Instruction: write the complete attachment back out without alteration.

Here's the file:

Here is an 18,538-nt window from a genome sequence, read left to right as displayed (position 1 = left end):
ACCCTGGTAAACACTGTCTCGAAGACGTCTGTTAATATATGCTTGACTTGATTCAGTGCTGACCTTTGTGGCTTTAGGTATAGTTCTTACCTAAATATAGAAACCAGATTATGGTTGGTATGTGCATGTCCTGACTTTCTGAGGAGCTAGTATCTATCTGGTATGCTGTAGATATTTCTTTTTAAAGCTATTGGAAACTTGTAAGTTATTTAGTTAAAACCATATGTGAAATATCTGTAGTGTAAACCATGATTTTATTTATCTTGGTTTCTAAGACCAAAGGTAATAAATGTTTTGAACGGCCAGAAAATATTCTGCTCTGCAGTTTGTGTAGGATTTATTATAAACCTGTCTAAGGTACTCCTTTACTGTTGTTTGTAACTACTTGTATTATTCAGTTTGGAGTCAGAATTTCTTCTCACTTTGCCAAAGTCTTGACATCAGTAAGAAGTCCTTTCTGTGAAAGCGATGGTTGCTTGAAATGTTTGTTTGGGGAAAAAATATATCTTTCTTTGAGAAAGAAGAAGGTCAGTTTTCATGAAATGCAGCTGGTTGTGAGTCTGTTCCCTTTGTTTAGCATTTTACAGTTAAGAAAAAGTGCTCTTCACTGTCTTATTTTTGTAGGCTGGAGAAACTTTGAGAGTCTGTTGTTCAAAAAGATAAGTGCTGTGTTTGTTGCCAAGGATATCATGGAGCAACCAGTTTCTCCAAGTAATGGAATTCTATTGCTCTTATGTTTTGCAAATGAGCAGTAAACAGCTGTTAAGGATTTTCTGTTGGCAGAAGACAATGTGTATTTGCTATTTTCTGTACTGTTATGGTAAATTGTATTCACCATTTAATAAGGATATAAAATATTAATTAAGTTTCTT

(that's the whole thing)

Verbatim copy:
Here is an 18,538-nt window from a genome sequence, read left to right as displayed (position 1 = left end):
ACCCTGGTAAACACTGTCTCGAAGACGTCTGTTAATATATGCTTGACTTGATTCAGTGCTGACCTTTGTGGCTTTAGGTATAGTTCTTACCTAAATATAGAAACCAGATTATGGTTGGTATGTGCATGTCCTGACTTTCTGAGGAGCTAGTATCTATCTGGTATGCTGTAGATATTTCTTTTTAAAGCTATTGGAAACTTGTAAGTTATTTAGTTAAAACCATATGTGAAATATCTGTAGTGTAAACCATGATTTTATTTATCTTGGTTTCTAAGACCAAAGGTAATAAATGTTTTGAACGGCCAGAAAATATTCTGCTCTGCAGTTTGTGTAGGATTTATTATAAACCTGTCTAAGGTACTCCTTTACTGTTGTTTGTAACTACTTGTATTATTCAGTTTGGAGTCAGAATTTCTTCTCACTTTGCCAAAGTCTTGACATCAGTAAGAAGTCCTTTCTGTGAAAGCGATGGTTGCTTGAAATGTTTGTTTGGGGAAAAAATATATCTTTCTTTGAGAAAGAAGAAGGTCAGTTTTCATGAAATGCAGCTGGTTGTGAGTCTGTTCCCTTTGTTTAGCATTTTACAGTTAAGAAAAAGTGCTCTTCACTGTCTTATTTTTGTAGGCTGGAGAAACTTTGAGAGTCTGTTGTTCAAAAAGATAAGTGCTGTGTTTGTTGCCAAGGATATCATGGAGCAACCAGTTTCTCCAAGTAATGGAATTCTATTGCTCTTATGTTTTGCAAATGAGCAGTAAACAGCTGTTAAGGATTTTCTGTTGGCAGAAGACAATGTGTATTTGCTATTTTCTGTACTGTTATGGTAAATTGTATTCACCATTTAATAAGGATATAAAATATTAATTAAGTTTCTT